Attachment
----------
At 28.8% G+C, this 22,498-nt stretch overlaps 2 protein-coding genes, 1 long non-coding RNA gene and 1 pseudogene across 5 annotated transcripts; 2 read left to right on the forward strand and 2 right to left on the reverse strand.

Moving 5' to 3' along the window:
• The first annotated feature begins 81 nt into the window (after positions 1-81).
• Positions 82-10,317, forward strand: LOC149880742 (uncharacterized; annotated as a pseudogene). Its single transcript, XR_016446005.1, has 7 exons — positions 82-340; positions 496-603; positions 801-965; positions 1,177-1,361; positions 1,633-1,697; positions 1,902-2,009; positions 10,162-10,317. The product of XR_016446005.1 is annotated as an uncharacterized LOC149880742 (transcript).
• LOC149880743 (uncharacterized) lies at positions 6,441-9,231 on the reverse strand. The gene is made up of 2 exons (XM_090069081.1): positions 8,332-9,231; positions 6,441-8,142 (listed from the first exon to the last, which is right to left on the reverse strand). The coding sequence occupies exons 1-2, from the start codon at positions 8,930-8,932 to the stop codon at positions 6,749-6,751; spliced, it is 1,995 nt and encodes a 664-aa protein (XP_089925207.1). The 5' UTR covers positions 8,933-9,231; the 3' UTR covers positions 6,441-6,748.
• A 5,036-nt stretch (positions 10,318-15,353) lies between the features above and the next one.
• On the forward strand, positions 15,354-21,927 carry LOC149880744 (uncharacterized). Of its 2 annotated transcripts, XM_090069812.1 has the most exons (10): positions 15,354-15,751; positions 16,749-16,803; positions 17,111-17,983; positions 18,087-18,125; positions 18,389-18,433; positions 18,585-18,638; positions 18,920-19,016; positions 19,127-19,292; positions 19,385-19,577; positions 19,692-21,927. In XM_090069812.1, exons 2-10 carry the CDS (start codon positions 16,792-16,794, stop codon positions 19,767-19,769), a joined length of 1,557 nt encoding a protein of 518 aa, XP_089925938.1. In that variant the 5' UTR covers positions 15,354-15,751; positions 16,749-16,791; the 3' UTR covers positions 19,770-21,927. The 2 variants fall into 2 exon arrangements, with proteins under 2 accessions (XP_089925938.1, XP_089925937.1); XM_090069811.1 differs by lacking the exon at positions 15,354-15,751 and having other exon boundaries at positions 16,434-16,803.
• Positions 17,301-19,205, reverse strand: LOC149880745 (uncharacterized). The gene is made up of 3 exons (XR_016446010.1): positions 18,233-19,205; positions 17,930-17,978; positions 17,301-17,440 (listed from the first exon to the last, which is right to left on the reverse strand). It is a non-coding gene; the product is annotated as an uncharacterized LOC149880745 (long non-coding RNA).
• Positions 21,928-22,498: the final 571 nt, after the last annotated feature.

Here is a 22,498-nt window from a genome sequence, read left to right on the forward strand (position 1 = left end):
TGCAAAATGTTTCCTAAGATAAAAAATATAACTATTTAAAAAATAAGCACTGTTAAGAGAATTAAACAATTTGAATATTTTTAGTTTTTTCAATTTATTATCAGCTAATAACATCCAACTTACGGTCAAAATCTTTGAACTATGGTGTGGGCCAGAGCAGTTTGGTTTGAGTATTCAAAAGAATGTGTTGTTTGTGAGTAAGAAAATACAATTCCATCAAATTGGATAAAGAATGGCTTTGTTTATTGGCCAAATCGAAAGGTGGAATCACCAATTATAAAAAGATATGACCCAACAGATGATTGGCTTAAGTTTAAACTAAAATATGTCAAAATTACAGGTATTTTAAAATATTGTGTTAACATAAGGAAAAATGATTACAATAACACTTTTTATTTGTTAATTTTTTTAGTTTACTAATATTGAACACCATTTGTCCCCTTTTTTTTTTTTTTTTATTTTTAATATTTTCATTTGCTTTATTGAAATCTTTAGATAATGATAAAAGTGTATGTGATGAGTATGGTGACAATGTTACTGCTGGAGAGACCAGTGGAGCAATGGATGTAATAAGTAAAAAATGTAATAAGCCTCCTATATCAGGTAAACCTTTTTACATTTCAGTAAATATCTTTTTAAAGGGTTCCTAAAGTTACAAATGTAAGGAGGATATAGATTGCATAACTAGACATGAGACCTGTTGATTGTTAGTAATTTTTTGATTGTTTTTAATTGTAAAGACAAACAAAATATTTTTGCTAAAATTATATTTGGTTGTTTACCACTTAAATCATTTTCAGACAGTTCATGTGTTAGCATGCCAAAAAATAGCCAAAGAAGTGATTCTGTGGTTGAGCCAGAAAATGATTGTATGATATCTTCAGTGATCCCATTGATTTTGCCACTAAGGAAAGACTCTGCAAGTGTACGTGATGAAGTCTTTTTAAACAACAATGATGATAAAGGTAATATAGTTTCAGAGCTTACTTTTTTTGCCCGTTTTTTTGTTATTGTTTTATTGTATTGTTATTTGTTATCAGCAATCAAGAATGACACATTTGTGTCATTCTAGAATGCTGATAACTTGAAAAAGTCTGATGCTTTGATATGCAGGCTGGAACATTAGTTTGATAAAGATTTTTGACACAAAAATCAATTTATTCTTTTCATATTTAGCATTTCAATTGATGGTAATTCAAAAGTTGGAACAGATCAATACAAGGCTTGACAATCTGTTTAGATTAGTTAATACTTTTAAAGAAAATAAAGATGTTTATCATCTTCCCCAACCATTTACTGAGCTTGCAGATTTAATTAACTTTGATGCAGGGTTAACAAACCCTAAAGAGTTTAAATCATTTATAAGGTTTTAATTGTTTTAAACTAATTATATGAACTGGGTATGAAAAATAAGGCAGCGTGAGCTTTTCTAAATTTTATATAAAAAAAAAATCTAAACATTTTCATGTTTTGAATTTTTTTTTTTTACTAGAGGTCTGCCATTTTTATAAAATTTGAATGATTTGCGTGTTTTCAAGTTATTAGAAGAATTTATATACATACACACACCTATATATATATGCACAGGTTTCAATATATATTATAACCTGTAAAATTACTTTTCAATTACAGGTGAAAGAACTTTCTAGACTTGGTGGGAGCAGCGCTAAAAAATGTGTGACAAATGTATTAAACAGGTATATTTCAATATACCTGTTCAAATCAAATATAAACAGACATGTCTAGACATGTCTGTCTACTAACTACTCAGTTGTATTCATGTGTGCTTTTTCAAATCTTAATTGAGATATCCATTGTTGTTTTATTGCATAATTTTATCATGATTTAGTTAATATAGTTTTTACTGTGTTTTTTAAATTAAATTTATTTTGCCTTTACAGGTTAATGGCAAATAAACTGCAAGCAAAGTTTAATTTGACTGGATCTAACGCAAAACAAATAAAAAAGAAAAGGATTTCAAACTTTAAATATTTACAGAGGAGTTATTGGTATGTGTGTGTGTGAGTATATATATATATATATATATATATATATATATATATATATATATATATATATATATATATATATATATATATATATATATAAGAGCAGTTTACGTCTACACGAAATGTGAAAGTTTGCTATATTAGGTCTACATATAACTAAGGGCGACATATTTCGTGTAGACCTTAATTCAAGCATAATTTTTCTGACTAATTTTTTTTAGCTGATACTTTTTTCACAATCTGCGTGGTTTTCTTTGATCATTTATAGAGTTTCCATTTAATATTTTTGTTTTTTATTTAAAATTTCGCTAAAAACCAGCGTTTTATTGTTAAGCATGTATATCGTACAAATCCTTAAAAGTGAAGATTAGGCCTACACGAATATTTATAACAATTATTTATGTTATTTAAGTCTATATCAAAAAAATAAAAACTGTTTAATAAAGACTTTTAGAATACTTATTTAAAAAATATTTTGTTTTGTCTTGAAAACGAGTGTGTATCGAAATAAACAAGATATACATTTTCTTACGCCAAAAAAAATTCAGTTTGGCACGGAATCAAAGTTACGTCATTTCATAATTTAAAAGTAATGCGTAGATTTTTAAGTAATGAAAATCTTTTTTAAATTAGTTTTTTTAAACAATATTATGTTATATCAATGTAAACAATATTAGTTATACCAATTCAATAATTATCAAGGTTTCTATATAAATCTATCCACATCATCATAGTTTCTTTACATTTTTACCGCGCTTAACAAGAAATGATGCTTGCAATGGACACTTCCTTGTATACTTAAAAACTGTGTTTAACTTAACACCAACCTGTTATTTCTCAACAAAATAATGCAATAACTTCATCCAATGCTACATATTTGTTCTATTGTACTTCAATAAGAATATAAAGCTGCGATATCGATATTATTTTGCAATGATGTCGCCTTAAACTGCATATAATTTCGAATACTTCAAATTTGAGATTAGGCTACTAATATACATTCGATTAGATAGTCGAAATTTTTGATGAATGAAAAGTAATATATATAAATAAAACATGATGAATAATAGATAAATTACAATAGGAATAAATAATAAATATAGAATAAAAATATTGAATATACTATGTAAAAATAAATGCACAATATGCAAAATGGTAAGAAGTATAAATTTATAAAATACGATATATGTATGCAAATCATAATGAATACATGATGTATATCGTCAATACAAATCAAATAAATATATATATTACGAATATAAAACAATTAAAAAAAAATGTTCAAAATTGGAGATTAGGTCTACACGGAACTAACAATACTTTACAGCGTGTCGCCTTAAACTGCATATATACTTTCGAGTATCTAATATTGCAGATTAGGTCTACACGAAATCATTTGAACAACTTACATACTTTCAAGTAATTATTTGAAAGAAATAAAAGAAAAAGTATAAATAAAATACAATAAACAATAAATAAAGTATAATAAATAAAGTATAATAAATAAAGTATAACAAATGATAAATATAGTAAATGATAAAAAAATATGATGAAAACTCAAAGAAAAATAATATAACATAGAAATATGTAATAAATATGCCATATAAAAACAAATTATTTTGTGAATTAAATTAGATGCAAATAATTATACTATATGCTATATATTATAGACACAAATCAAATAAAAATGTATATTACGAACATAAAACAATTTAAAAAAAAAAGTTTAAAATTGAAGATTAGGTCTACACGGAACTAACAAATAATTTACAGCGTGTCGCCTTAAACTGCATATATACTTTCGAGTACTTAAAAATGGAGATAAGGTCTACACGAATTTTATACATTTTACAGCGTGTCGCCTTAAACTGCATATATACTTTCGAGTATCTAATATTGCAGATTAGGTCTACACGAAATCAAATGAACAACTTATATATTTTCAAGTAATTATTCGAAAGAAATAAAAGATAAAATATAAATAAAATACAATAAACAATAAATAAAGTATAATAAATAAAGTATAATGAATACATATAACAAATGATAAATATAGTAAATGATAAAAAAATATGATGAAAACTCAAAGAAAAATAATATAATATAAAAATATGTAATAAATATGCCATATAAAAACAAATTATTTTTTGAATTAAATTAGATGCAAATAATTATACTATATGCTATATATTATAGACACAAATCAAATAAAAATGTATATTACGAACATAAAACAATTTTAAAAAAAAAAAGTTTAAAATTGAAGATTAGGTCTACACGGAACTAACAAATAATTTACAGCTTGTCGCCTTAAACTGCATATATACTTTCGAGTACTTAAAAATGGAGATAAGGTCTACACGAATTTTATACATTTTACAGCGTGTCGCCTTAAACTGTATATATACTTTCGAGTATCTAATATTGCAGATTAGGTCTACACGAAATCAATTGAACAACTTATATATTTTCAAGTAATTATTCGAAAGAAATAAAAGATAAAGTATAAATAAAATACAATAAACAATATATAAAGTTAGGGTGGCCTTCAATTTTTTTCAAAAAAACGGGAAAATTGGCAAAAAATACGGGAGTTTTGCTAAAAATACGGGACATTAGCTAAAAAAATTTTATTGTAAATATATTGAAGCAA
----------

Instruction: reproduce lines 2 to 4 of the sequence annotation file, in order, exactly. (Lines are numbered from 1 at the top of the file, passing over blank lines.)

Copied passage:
Moving 5' to 3' along the window:
• The first annotated feature begins 81 nt into the window (after positions 1-81).
• Positions 82-10,317, forward strand: LOC149880742 (uncharacterized; annotated as a pseudogene). Its single transcript, XR_016446005.1, has 7 exons — positions 82-340; positions 496-603; positions 801-965; positions 1,177-1,361; positions 1,633-1,697; positions 1,902-2,009; positions 10,162-10,317. The product of XR_016446005.1 is annotated as an uncharacterized LOC149880742 (transcript).